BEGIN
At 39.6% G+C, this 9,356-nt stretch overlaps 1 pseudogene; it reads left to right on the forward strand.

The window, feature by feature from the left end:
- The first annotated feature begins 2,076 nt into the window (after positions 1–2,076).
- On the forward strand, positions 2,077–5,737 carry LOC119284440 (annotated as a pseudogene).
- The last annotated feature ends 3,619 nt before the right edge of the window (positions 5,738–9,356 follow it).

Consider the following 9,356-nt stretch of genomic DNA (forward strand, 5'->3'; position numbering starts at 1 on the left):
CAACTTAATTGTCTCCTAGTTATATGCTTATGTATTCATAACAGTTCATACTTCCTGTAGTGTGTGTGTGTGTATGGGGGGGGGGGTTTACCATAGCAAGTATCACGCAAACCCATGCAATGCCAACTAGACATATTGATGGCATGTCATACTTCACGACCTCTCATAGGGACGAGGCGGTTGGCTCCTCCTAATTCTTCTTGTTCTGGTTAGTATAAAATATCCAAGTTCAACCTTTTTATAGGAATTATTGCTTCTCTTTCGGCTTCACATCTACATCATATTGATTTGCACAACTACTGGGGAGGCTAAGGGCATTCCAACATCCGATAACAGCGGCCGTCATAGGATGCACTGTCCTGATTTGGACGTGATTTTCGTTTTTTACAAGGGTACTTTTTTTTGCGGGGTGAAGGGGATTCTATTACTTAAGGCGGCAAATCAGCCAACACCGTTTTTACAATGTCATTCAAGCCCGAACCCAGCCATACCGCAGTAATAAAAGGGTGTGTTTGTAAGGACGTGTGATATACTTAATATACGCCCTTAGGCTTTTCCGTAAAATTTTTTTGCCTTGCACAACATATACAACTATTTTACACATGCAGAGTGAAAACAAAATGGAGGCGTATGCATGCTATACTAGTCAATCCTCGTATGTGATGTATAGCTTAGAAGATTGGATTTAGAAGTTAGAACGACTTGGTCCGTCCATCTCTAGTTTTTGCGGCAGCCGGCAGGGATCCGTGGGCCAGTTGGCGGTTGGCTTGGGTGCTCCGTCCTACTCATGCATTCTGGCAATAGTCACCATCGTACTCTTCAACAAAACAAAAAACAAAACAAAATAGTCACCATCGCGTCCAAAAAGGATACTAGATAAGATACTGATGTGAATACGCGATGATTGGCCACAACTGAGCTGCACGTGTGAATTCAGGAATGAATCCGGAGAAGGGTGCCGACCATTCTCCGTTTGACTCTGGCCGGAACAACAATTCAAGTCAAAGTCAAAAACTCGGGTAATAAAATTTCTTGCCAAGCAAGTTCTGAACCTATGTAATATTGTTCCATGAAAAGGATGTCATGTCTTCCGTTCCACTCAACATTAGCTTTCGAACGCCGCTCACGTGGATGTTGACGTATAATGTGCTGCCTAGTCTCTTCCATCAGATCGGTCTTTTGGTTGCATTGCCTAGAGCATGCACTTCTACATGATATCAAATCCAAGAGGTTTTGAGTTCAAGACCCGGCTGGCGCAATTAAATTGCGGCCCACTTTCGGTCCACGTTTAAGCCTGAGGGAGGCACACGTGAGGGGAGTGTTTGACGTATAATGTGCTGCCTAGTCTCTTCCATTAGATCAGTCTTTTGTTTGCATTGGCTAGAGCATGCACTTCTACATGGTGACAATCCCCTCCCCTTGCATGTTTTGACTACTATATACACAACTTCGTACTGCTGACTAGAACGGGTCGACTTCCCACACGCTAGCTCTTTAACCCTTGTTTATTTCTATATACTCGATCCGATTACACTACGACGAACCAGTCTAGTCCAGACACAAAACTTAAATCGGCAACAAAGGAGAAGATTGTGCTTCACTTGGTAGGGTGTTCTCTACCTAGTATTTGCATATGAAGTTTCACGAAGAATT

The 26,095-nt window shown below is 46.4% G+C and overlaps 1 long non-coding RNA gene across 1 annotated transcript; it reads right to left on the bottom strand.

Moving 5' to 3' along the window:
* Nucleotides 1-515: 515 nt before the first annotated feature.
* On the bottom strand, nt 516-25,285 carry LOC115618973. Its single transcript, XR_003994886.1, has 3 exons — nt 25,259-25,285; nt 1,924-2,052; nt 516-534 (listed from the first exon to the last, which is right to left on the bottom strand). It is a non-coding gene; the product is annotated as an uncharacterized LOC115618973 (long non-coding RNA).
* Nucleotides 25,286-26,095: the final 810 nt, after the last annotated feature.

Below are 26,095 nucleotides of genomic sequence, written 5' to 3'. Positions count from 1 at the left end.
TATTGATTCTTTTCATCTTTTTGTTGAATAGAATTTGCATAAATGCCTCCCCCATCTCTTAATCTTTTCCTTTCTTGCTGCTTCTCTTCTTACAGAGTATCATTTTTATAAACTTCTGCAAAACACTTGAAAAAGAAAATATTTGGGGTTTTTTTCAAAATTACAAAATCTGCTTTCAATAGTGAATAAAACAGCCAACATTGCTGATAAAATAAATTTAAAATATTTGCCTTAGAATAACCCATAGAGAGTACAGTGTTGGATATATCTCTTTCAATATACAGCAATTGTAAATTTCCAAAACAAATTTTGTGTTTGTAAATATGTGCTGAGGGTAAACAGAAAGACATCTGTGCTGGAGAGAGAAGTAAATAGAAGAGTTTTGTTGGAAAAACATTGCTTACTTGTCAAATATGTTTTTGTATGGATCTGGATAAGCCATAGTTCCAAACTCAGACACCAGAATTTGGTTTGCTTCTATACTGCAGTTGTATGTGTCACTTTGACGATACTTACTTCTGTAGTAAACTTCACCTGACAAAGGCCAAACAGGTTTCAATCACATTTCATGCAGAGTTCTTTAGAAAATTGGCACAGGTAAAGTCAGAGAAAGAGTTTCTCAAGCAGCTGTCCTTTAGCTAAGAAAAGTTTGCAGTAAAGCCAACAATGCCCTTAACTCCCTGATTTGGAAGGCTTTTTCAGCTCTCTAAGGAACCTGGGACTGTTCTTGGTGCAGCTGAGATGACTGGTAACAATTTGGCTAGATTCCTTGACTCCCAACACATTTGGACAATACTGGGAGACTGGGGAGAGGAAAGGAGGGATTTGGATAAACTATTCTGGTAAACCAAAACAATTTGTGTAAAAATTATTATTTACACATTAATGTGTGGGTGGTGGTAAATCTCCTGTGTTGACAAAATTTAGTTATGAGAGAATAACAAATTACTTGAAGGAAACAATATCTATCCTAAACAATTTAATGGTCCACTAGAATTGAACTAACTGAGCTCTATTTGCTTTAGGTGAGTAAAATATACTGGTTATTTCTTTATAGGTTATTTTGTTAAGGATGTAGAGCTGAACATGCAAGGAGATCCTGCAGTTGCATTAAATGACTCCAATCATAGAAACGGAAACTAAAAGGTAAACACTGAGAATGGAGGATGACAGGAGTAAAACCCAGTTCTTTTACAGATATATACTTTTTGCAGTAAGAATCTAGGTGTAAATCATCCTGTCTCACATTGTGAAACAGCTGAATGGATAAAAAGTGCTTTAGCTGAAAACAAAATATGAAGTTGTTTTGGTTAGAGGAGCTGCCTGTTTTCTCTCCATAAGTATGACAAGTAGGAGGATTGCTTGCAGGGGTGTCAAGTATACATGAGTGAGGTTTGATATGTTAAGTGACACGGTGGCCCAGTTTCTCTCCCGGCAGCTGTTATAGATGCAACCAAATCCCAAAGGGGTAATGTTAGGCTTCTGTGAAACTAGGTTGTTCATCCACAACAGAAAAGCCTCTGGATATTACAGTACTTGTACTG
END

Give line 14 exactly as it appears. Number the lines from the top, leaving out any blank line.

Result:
TATTGATTCTTTTCATCTTTTTGTTGAATAGAATTTGCATAAATGCCTCCCCCATCTCTTAATCTTTTCCTTTCTTGCTGCTTCTCTTCTTACAGAGTATCATTTTTATAAACTTCTGCAAAACACTTGAAAAAGAAAATATTTGGGGTTTTTTTCAAAATTACAAAATCTGCTTTCAATAGTGAATAAAACAGCCAACATTGCTGATAAAATAAATTTAAAATATTTGCCTTAGAATAACCCATAGAGAGTACAGTGTTGGATATATCTCTTTCAATATACAGCAATTGTAAATTTCCAAAACAAATTTTGTGTTTGTAAATATGTGCTGAGGGTAAACAGAAAGACATCTGTGCTGGAGAGAGAAGTAAATAGAAGAGTTTTGTTGGAAAAACATTGCTTACTTGTCAAATATGTTTTTGTATGGATCTGGATAAGCCATAGTTCCAAACTCAGACACCAGAATTTGGTTTGCTTCTATACTGCAGTTGTATGTGTCACTTTGACGATACTTACTTCTGTAGTAAACTTCACCTGACAAAGGCCAAACAGGTTTCAATCACATTTCATGCAGAGTTCTTTAGAAAATTGGCACAGGTAAAGTCAGAGAAAGAGTTTCTCAAGCAGCTGTCCTTTAGCTAAGAAAAGTTTGCAGTAAAGCCAACAATGCCCTTAACTCCCTGATTTGGAAGGCTTTTTCAGCTCTCTAAGGAACCTGGGACTGTTCTTGGTGCAGCTGAGATGACTGGTAACAATTTGGCTAGATTCCTTGACTCCCAACACATTTGGACAATACTGGGAGACTGGGGAGAGGAAAGGAGGGATTTGGATAAACTATTCTGGTAAACCAAAACAATTTGTGTAAAAATTATTATTTACACATTAATGTGTGGGTGGTGGTAAATCTCCTGTGTTGACAAAATTTAGTTATGAGAGAATAACAAATTACTTGAAGGAAACAATATCTATCCTAAACAATTTAATGGTCCACTAGAATTGAACTAACTGAGCTCTATTTGCTTTAGGTGAGTAAAATATACTGGTTATTTCTTTATAGGTTATTTTGTTAAGGATGTAGAGCTGAACATGCAAGGAGATCCTGCAGTTGCATTAAATGACTCCAATCATAGAAACGGAAACTAAAAGGTAAACACTGAGAATGGAGGATGACAGGAGTAAAACCCAGTTCTTTTACAGATATATACTTTTTGCAGTAAGAATCTAGGTGTAAATCATCCTGTCTCACATTGTGAAACAGCTGAATGGATAAAAAGTGCTTTAGCTGAAAACAAAATATGAAGTTGTTTTGGTTAGAGGAGCTGCCTGTTTTCTCTCCATAAGTATGACAAGTAGGAGGATTGCTTGCAGGGGTGTCAAGTATACATGAGTGAGGTTTGATATGTTAAGTGACACGGTGGCCCAGTTTCTCTCCCGGCAGCTGTTATAGATGCAACCAAATCCCAAAGGGGTAATGTTAGGCTTCTGTGAAACTAGGTTGTTCATCCACAACAGAAAAGCCTCTGGATATTACAGTACTTGTACTG